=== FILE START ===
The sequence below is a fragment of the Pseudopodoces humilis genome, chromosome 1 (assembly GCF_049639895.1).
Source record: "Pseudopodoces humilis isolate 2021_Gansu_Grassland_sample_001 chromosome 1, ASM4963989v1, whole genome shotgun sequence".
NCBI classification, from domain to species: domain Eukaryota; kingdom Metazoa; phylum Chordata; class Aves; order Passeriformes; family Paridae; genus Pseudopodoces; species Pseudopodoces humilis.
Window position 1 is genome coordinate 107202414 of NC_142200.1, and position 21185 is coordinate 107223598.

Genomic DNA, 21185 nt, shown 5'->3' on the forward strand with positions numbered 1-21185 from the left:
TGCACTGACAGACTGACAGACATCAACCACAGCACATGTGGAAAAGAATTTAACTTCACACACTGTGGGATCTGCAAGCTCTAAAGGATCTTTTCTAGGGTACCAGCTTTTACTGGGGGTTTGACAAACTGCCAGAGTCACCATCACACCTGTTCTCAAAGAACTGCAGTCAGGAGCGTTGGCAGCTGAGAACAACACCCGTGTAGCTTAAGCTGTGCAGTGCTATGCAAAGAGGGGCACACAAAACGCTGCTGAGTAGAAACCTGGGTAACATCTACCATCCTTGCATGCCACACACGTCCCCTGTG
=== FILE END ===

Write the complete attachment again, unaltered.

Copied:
The sequence below is a fragment of the Pseudopodoces humilis genome, chromosome 1 (assembly GCF_049639895.1).
Source record: "Pseudopodoces humilis isolate 2021_Gansu_Grassland_sample_001 chromosome 1, ASM4963989v1, whole genome shotgun sequence".
NCBI classification, from domain to species: domain Eukaryota; kingdom Metazoa; phylum Chordata; class Aves; order Passeriformes; family Paridae; genus Pseudopodoces; species Pseudopodoces humilis.
Window position 1 is genome coordinate 107202414 of NC_142200.1, and position 21185 is coordinate 107223598.

Genomic DNA, 21185 nt, shown 5'->3' on the forward strand with positions numbered 1-21185 from the left:
TGCACTGACAGACTGACAGACATCAACCACAGCACATGTGGAAAAGAATTTAACTTCACACACTGTGGGATCTGCAAGCTCTAAAGGATCTTTTCTAGGGTACCAGCTTTTACTGGGGGTTTGACAAACTGCCAGAGTCACCATCACACCTGTTCTCAAAGAACTGCAGTCAGGAGCGTTGGCAGCTGAGAACAACACCCGTGTAGCTTAAGCTGTGCAGTGCTATGCAAAGAGGGGCACACAAAACGCTGCTGAGTAGAAACCTGGGTAACATCTACCATCCTTGCATGCCACACACGTCCCCTGTG